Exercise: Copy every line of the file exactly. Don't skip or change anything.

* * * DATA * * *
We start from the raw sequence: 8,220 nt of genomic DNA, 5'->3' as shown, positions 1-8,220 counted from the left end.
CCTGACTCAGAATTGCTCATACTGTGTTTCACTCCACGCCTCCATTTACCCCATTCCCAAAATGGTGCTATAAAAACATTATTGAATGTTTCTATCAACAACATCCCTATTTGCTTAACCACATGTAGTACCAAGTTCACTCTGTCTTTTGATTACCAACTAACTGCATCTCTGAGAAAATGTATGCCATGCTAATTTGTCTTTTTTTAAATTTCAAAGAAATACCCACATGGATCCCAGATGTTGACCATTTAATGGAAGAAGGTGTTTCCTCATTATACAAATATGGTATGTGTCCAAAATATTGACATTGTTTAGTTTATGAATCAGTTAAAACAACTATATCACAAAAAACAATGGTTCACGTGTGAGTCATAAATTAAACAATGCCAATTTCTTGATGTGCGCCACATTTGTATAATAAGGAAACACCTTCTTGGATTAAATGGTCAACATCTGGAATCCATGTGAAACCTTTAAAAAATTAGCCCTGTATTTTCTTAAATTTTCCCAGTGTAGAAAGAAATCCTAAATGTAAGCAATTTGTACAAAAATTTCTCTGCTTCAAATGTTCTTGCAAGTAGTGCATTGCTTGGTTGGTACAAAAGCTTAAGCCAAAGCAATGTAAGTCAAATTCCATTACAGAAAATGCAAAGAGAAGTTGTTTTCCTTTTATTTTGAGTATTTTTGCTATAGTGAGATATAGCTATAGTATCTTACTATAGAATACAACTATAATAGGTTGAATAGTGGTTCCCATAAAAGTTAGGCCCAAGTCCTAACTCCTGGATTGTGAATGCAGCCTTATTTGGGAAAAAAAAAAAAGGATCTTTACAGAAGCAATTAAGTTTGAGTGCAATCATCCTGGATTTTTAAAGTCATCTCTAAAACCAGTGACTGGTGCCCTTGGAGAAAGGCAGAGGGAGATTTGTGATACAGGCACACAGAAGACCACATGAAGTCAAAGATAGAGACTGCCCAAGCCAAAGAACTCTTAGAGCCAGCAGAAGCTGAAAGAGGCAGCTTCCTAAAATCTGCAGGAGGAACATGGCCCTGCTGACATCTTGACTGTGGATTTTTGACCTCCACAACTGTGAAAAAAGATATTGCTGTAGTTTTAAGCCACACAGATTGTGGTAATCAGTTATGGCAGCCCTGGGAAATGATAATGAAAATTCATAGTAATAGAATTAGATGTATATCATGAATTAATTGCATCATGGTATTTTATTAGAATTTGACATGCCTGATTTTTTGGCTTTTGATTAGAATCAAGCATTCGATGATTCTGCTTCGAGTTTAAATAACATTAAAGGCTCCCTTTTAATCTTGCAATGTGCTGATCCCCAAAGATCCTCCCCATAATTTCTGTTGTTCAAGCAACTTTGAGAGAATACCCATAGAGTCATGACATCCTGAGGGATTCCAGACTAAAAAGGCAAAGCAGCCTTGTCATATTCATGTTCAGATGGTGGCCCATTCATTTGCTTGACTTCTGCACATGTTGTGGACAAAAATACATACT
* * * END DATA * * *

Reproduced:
We start from the raw sequence: 8,220 nt of genomic DNA, 5'->3' as shown, positions 1-8,220 counted from the left end.
CCTGACTCAGAATTGCTCATACTGTGTTTCACTCCACGCCTCCATTTACCCCATTCCCAAAATGGTGCTATAAAAACATTATTGAATGTTTCTATCAACAACATCCCTATTTGCTTAACCACATGTAGTACCAAGTTCACTCTGTCTTTTGATTACCAACTAACTGCATCTCTGAGAAAATGTATGCCATGCTAATTTGTCTTTTTTTAAATTTCAAAGAAATACCCACATGGATCCCAGATGTTGACCATTTAATGGAAGAAGGTGTTTCCTCATTATACAAATATGGTATGTGTCCAAAATATTGACATTGTTTAGTTTATGAATCAGTTAAAACAACTATATCACAAAAAACAATGGTTCACGTGTGAGTCATAAATTAAACAATGCCAATTTCTTGATGTGCGCCACATTTGTATAATAAGGAAACACCTTCTTGGATTAAATGGTCAACATCTGGAATCCATGTGAAACCTTTAAAAAATTAGCCCTGTATTTTCTTAAATTTTCCCAGTGTAGAAAGAAATCCTAAATGTAAGCAATTTGTACAAAAATTTCTCTGCTTCAAATGTTCTTGCAAGTAGTGCATTGCTTGGTTGGTACAAAAGCTTAAGCCAAAGCAATGTAAGTCAAATTCCATTACAGAAAATGCAAAGAGAAGTTGTTTTCCTTTTATTTTGAGTATTTTTGCTATAGTGAGATATAGCTATAGTATCTTACTATAGAATACAACTATAATAGGTTGAATAGTGGTTCCCATAAAAGTTAGGCCCAAGTCCTAACTCCTGGATTGTGAATGCAGCCTTATTTGGGAAAAAAAAAAAAGGATCTTTACAGAAGCAATTAAGTTTGAGTGCAATCATCCTGGATTTTTAAAGTCATCTCTAAAACCAGTGACTGGTGCCCTTGGAGAAAGGCAGAGGGAGATTTGTGATACAGGCACACAGAAGACCACATGAAGTCAAAGATAGAGACTGCCCAAGCCAAAGAACTCTTAGAGCCAGCAGAAGCTGAAAGAGGCAGCTTCCTAAAATCTGCAGGAGGAACATGGCCCTGCTGACATCTTGACTGTGGATTTTTGACCTCCACAACTGTGAAAAAAGATATTGCTGTAGTTTTAAGCCACACAGATTGTGGTAATCAGTTATGGCAGCCCTGGGAAATGATAATGAAAATTCATAGTAATAGAATTAGATGTATATCATGAATTAATTGCATCATGGTATTTTATTAGAATTTGACATGCCTGATTTTTTGGCTTTTGATTAGAATCAAGCATTCGATGATTCTGCTTCGAGTTTAAATAACATTAAAGGCTCCCTTTTAATCTTGCAATGTGCTGATCCCCAAAGATCCTCCCCATAATTTCTGTTGTTCAAGCAACTTTGAGAGAATACCCATAGAGTCATGACATCCTGAGGGATTCCAGACTAAAAAGGCAAAGCAGCCTTGTCATATTCATGTTCAGATGGTGGCCCATTCATTTGCTTGACTTCTGCACATGTTGTGGACAAAAATACATACT